But now that the Federal Communications Commission appears poised to impose common-carrier rules on broadband companies, the GOP is changing its tune. Late last week, Republicans in the House and Senate unveiled a compromise bill that would require broadband providers to follow some net neutrality principles. Specifically, the bill would ban ISPs from blocking sites, throttling content and from engaging in “paid prioritization” -- the industry term for charging companies higher fees for faster delivery of their content.
But the proposed bill also imposes new restrictions on the FCC. Among others, the measure prohibits the FCC from reclassifying broadband as a utility service, and prevents the agency from enacting new net neutrality rules. Other provisions of the bill could block the FCC from invalidating state restrictions on muni-broadband.
Those restrictions spurred some Democratic lawmakers to pan the bill at hearings on Wednesday in Capitol Hill. “The Internet is evolving at a blistering pace. The Internet that we know today likely will be vastly different a decade from now,” Sen. Bill Nelson (D-Fla.) stated this afternoon at the start of a Senate Commerce Committee hearing on the draft bill.. “The FCC must have authority that is flexible enough that it can respond to a changing world. If we put a straightjacket on the commission, we may very well miss the future and leave the agency powerless -- and American consumers defenseless -- to deal with emerging problems.”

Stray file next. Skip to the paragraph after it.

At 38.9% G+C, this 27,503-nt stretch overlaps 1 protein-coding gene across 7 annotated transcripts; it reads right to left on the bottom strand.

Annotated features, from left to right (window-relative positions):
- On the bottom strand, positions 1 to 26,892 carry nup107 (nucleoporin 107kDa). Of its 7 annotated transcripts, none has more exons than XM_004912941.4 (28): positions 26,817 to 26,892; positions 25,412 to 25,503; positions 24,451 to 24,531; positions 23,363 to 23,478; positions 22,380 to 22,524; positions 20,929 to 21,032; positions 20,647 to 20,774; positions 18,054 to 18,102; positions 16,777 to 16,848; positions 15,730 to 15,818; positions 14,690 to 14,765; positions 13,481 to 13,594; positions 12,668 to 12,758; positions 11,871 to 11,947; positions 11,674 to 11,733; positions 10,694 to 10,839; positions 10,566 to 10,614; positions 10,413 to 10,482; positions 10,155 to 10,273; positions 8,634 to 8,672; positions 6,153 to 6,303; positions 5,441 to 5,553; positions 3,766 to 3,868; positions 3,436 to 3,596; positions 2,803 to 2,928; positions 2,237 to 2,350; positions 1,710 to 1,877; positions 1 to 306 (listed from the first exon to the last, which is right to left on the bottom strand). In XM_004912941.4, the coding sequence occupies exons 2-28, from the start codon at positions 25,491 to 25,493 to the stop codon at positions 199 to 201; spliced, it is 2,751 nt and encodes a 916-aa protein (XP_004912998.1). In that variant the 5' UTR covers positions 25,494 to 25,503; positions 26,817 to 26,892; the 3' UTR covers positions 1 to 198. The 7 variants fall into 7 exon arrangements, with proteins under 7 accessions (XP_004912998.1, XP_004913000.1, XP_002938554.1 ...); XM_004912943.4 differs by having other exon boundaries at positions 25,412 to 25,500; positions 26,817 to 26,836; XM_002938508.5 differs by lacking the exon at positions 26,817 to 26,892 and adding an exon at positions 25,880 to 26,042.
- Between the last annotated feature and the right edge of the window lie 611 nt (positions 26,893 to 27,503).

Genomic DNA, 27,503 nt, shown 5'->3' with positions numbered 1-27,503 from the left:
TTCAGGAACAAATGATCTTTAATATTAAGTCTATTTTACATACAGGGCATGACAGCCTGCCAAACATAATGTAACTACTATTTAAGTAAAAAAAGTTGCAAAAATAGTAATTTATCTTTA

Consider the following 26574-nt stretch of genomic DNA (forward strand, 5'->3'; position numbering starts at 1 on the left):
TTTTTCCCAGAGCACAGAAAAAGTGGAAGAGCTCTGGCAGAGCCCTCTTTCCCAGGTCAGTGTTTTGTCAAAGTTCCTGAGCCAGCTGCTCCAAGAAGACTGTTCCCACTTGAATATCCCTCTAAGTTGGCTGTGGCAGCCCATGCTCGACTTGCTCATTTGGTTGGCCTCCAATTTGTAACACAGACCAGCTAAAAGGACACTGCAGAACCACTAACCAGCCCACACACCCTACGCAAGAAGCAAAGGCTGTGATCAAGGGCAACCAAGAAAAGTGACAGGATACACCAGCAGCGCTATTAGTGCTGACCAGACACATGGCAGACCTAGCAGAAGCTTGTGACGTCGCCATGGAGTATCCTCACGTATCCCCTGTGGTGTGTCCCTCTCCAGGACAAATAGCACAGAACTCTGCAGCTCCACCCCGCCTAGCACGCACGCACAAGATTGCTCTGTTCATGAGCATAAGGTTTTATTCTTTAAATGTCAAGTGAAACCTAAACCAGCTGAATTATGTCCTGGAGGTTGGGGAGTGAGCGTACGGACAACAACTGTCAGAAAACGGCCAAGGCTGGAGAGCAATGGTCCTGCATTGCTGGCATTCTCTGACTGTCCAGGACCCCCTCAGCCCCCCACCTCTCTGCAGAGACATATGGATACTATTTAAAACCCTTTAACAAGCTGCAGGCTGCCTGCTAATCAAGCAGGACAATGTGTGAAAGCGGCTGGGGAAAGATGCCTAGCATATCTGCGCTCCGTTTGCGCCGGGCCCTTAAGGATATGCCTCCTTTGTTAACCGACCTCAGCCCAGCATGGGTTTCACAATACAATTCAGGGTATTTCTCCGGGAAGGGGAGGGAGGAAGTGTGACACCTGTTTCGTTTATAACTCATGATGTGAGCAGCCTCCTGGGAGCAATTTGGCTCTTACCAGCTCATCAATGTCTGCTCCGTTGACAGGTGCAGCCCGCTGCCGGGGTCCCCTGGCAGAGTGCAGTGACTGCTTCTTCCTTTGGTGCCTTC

Sen. Ed Markey (D-Mass.), a longtime net neutrality supporter, added that the GOP-backed bill could hamstring the FCC in various ways, including that it could prevent the agency from requiring broadband providers to protect consumers' privacy.
Some Republican lawmakers at Wednesday's hearings argued that Congress -- as opposed to five unelected FCC officials -- should decide how to regulate broadband providers.
But Nelson countered that Congress can always pass laws after the FCC has voted. “The congressional prerogative to act does not cease merely because an agency has moved forward and done its job,” he stated.
He added that the FCC need not put its vote on hold while waiting for Congress to pass laws. “An agency is not always required to cease its reasoned consideration of an issue merely because Congress may be examining that same concern at the same time,” the lawmaker stated.